Q: How does the weather impact paving operations?
A: Most projects an be completed year round, with only a few exceptions...
- Dry pavement is required for an overlay (new layer of asphalt placed over existing asphalt
- Thawed ground is required for all paving operations. No asphalt can be placed in frozen conditions
- A steady rain cancels all paving operations. Minor rain / showers do not impact most jobs
Q: What can be done about tree roots pushing up through asphalt
A: Trees in close proximity to asphalt often cause damage.
- Most situations where the tree will remain in place (not get cut down) we simply remove the asphalt, regrade and compact a new crushed rock base, and re-pave the area. This is not a permanent solution, as the roots will continue to grow. We anticipate 3-7 years before the roots show back through again.
- If the tree is cut down, then we prefer to remove al the tree roots from underground, place and compact new crushed rock base, and re-pave the area. This is a permanent solution.
Q: When can you overlay (place new layer over old asphalt) versus remove and replace the asphalt?
A: Overlay is often a much more affordable option, so we try to use this avenue whenever possible. Our general rule of thumb is based on how damaged the existing asphalt is.
- Is the asphalt is cracked but solid (does not move under traffic) then it can be overlayed.
- If the asphalt is loose, crumbling, or moving under traffic, it needs to be removed and replaced.
Q: Do I need to seal my asphalt?
A: Asphalt does not HAVE to be sealed (seal coated). City streets and highways are not sealed, and seal coating is not a practice that public roads use. The main purpose of seal coating is to "freshen" the look of a driveway or parking lot; make it look again. Seal coating will also fill small cracks or imperfections and can prevent water from penetrating the sub-grade.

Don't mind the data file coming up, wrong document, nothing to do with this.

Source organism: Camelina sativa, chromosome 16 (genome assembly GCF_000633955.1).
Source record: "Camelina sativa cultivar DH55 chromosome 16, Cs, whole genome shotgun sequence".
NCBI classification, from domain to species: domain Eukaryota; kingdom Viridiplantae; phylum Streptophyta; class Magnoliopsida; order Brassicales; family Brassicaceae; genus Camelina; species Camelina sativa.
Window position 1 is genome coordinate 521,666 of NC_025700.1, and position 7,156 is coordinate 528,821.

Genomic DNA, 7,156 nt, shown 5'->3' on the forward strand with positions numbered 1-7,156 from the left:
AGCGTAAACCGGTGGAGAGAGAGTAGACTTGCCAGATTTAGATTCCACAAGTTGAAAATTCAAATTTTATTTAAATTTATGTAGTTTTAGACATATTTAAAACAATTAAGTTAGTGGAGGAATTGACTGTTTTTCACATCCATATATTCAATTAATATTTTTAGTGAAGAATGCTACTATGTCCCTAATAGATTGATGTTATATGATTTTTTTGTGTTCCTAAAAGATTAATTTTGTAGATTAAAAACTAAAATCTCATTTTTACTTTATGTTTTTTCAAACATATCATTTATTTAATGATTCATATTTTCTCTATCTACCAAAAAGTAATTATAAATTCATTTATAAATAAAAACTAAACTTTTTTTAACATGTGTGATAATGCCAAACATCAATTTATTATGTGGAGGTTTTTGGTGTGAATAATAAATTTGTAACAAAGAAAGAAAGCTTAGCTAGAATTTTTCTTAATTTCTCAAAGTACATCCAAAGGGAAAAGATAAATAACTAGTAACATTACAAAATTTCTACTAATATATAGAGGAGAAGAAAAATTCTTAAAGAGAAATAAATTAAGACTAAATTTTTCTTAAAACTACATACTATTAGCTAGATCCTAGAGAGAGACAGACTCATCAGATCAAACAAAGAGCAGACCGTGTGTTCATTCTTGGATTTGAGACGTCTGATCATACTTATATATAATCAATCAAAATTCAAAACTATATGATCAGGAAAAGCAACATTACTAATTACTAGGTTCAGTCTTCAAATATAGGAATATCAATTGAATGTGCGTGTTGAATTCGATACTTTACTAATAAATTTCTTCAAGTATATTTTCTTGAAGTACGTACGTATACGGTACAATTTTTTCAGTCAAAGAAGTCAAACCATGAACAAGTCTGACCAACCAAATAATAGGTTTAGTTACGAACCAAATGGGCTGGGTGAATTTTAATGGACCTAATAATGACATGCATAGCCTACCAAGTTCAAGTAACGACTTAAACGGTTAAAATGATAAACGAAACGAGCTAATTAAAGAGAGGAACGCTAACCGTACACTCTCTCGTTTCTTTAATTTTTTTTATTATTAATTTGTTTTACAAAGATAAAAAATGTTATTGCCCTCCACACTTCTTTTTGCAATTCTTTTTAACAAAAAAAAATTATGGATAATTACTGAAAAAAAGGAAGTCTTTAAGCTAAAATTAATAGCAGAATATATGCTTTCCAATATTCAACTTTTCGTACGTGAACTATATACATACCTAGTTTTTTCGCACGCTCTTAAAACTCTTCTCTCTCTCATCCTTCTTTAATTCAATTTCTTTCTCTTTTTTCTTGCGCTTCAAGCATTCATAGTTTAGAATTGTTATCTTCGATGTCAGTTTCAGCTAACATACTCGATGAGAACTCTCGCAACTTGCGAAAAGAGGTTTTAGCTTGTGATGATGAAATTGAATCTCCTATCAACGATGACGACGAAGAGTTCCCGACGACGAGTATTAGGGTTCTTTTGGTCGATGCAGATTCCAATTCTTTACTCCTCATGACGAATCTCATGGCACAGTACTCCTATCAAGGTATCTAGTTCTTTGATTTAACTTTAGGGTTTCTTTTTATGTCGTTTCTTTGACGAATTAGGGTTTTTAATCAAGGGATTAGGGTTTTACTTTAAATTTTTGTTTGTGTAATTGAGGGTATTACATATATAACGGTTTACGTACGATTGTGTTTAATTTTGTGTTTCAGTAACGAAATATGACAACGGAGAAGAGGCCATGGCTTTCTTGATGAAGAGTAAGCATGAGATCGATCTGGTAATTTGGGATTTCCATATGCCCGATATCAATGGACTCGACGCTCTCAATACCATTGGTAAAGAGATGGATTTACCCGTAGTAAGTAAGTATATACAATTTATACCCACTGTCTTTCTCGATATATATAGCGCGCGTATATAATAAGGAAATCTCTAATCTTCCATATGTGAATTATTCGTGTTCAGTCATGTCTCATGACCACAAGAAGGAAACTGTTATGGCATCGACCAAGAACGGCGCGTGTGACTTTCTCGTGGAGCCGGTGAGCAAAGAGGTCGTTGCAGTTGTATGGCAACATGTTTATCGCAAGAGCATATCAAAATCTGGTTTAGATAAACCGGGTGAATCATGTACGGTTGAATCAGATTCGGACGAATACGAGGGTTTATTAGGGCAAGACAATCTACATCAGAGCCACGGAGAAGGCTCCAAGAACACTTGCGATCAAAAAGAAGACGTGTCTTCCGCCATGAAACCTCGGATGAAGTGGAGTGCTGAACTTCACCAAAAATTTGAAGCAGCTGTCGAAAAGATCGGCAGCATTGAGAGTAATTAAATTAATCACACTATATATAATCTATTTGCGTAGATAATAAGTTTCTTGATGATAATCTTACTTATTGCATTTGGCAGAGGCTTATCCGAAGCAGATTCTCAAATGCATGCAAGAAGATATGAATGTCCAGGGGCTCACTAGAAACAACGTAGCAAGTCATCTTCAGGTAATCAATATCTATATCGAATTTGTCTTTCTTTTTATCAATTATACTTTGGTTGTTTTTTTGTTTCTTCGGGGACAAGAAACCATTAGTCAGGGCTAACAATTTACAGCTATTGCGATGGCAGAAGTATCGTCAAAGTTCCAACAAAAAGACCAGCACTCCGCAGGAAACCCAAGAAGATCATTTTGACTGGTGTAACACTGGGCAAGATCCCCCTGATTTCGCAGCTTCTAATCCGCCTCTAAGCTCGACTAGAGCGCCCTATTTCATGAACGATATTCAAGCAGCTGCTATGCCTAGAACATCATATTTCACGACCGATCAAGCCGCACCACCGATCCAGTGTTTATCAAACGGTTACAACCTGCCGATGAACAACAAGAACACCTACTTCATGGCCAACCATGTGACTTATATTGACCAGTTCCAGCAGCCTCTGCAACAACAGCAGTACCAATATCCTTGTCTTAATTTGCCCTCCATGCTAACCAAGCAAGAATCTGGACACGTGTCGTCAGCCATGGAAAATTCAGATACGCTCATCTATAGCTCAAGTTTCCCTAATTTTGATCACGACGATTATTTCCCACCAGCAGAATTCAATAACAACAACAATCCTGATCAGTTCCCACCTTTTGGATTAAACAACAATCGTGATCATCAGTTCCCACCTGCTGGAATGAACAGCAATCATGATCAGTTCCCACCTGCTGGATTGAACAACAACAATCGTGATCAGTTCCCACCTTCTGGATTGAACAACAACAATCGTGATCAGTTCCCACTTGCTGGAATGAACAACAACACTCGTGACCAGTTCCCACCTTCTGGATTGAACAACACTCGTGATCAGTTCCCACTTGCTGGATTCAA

Q: How long does asphalt last?
A: There are many factors that decide the life expectancy of asphalt. Here are the 2 most prominent:
- The base material - asphalt is a "flexible pavement" and relies on the strength and firmness of what under it. A solid base, usually crushed rock or something similar, is a major contributor to life longevity of asphalt.
- The thickness of the asphalt also contributes significantly to the life expectancy of asphalt. Typical minimum thickness for private work (driveways, parking lots) is 2", which city streets are ofter paved with up to 8" of asphalt.
Q: What do I do about potholes?
A: The best way to address a pothole is to cut (trim the edges), excavate the excess material, and patch the area with asphalt
Q: Hot do I choose between asphalt and concrete?
A: Often this decision comes down to cost. Concrete is more expensive (often 2-3 times more expensive) and is also typically not allowed on city properties (i.e. connect to a city street).